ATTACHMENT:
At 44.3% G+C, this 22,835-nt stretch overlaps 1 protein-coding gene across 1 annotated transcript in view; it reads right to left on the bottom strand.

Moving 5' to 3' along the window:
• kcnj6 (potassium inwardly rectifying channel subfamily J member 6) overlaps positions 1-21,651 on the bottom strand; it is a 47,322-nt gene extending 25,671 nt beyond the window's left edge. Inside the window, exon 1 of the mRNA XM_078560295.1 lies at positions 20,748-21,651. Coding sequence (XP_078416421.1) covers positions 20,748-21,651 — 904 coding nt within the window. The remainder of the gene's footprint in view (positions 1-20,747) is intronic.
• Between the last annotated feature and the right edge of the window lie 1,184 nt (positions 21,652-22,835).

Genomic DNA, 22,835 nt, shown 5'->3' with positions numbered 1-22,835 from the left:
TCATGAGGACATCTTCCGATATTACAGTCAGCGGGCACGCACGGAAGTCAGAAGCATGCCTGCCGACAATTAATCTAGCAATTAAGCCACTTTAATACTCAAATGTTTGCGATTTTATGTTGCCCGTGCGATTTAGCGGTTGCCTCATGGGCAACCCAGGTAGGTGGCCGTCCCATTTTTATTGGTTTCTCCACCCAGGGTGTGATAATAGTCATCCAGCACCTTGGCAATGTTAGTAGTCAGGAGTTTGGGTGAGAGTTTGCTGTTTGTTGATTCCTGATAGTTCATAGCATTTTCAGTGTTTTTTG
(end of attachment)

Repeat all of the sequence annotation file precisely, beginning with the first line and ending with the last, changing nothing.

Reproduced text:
At 44.3% G+C, this 22,835-nt stretch overlaps 1 protein-coding gene across 1 annotated transcript in view; it reads right to left on the bottom strand.

Moving 5' to 3' along the window:
• kcnj6 (potassium inwardly rectifying channel subfamily J member 6) overlaps positions 1-21,651 on the bottom strand; it is a 47,322-nt gene extending 25,671 nt beyond the window's left edge. Inside the window, exon 1 of the mRNA XM_078560295.1 lies at positions 20,748-21,651. Coding sequence (XP_078416421.1) covers positions 20,748-21,651 — 904 coding nt within the window. The remainder of the gene's footprint in view (positions 1-20,747) is intronic.
• Between the last annotated feature and the right edge of the window lie 1,184 nt (positions 21,652-22,835).

Genomic DNA, 22,835 nt, shown 5'->3' with positions numbered 1-22,835 from the left:
TCATGAGGACATCTTCCGATATTACAGTCAGCGGGCACGCACGGAAGTCAGAAGCATGCCTGCCGACAATTAATCTAGCAATTAAGCCACTTTAATACTCAAATGTTTGCGATTTTATGTTGCCCGTGCGATTTAGCGGTTGCCTCATGGGCAACCCAGGTAGGTGGCCGTCCCATTTTTATTGGTTTCTCCACCCAGGGTGTGATAATAGTCATCCAGCACCTTGGCAATGTTAGTAGTCAGGAGTTTGGGTGAGAGTTTGCTGTTTGTTGATTCCTGATAGTTCATAGCATTTTCAGTGTTTTTTG